Synthetic data is not the answer to everything — for example, at this point in time you cannot reliably generate parallel corpora for machine translation, although automated data augmentation techniques exist in natural language processing too. But synthetic data is definitely a great fit for computer vision, including secondary applications like training self-driving cars or flying drones.
The idea of synthetic data blends seamlessly into the second main objective of Neuromation: providing computational resources for everyone. Synthetic data makes it easier on the manual labor and human resources costs, but requires quite a lot of computational resources to generate. And naturally, training modern state of the art deep neural networks with millions of weights has never been easy. Where will the computational power come from?
Our basic idea is simple but powerful. Many AI startups train their models on cloud-based providers like Amazon Web Services; on AWS, an instance with 4–6 GPUs suitable for modern deep learning will cost you about $5–7 per hour. At the same time, there are huge numbers of GPUs in cryptocurrency mining farms. By mining, e.g., Ether tokens (ETH), the same “farm” with 4–6 GPUs earns for its owner about $5–7 per day. See the opportunity here? We plan to bridge this gap.
The Neuromation platform will become a global unified marketplace for all sorts of computational needs for AI, especially deep learning. We will provide a unified platform of smart contracts for computational power, be it for training deep neural networks, synthetic data generation, or any other needs you may have. A miner will be able to sell the computation time on a GPU farm, getting more money than he could ever get from mining cryptocurrencies… along with the fuzzy feeling of getting his machines to actually do something useful rather than searching for pointless hash collisions. And an AI practitioner will be able to buy this computational power much cheaper than any cloud-based provider can afford to sell it right now.
At present, the easiest way to build this global network of trustworthy smart contracts is to introduce a blockchain-based token of exchange. Hence, we have minted the Neurotoken, an Ethereum-based coin for our future platform. We have already reached preliminary agreements with large mining pools, so computational power will be plentiful, and we will be able to provide it for everyone at a much lower cost than centralized cloud-based services — revolutionizing the market of AI model training.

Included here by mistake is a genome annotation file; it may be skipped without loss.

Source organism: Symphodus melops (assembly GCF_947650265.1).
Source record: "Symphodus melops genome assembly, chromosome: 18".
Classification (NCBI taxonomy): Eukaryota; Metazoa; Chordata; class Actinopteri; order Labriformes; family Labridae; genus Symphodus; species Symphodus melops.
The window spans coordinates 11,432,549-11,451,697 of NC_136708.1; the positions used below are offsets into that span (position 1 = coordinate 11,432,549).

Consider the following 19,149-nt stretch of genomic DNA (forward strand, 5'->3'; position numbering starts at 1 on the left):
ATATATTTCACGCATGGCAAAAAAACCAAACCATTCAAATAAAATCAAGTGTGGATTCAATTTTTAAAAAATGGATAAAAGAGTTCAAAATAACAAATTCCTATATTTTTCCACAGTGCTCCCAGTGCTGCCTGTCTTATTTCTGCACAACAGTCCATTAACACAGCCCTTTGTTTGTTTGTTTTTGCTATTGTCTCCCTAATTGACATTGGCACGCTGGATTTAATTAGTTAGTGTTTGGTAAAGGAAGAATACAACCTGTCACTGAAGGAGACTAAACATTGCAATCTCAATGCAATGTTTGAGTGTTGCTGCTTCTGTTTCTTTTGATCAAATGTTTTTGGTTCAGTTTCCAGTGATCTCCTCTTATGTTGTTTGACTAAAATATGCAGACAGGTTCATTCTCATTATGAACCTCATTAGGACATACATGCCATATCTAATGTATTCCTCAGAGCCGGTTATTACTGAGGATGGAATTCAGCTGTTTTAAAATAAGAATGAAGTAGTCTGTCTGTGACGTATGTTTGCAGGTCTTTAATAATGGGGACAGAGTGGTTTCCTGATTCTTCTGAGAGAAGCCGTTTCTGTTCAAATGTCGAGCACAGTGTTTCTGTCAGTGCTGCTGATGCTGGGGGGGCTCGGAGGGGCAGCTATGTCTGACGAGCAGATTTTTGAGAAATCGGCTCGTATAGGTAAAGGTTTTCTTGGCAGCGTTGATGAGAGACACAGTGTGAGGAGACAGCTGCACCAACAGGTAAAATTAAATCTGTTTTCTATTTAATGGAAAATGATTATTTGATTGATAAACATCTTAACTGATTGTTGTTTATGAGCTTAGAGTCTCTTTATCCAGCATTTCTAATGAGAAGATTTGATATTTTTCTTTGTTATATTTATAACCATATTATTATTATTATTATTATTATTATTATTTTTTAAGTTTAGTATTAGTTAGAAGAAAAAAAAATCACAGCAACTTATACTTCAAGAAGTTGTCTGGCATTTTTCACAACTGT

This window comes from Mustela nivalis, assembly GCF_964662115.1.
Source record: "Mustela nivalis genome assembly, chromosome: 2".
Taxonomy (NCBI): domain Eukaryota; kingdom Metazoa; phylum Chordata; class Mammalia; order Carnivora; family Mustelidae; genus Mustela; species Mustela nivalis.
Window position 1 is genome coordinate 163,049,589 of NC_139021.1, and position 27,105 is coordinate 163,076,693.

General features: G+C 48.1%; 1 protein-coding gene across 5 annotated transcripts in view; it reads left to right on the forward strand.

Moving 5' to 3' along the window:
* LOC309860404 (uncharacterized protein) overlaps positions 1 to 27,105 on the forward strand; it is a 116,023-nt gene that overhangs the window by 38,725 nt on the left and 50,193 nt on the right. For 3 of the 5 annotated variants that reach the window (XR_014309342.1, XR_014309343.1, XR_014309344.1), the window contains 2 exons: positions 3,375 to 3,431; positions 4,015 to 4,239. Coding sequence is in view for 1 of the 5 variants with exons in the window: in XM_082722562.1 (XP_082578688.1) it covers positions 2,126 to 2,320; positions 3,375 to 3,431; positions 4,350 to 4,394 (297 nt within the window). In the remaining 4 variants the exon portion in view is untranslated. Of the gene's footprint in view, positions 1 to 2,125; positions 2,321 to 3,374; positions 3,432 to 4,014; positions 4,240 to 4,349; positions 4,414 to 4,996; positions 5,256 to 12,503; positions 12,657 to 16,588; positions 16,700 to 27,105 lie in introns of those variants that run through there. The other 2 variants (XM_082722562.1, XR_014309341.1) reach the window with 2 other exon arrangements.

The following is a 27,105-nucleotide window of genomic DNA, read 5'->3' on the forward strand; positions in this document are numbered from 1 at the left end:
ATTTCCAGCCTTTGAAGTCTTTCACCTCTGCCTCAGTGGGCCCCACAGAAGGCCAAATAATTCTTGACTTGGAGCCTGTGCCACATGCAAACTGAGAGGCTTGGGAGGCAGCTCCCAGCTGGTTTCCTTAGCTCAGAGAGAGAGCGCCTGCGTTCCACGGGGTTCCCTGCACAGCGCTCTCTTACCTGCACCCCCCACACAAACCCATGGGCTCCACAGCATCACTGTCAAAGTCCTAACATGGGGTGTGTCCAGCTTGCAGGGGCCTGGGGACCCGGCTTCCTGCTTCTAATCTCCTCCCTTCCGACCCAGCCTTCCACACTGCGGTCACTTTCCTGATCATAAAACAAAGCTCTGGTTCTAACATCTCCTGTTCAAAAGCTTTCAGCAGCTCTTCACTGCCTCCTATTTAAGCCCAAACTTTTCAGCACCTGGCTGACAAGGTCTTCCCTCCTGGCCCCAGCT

Synthetic data also fuels this idea. First, synthetic data requires significant computational resources to produce (the rendering you saw above does need a couple of GPU seconds to generate), so it is a new and potentially important source of contracts for the Neuromation platform. Secondly, training on synthetic data simplifies this kind of outsourcing for training. If you train on synthetic data, you don’t have to upload huge datasets to some anonymous mining pool — you simply upload the code for the model together with a data generator, and the data itself is created remotely. This alleviates the large costs of network transfers that cloud-based providers like Amazon spend millions to reduce.
Do you want to be an early adopter and reap the benefits of getting Neurotokens at the very low initial offering prices? Check out our pre-sale, which starts on October 15th, and be sure to participate in the upcoming Neuromation ICO in November.
Sergey Nikolenko, Chief Research Officer at Neuromation
Sergey Nikolenko is a researcher in the field of machine learning (deep learning, Bayesian methods, natural language processing and more) and analysis of algorithms (network algorithms, competitive analysis), Sergey has authored more than 120 research papers, several books, courses “Machine learning”, “Deep learning”, and others. Extensive experience with industrial projects (Neuromation, SolidOpinion, Surfingbird, Deloitte Analytics Institute).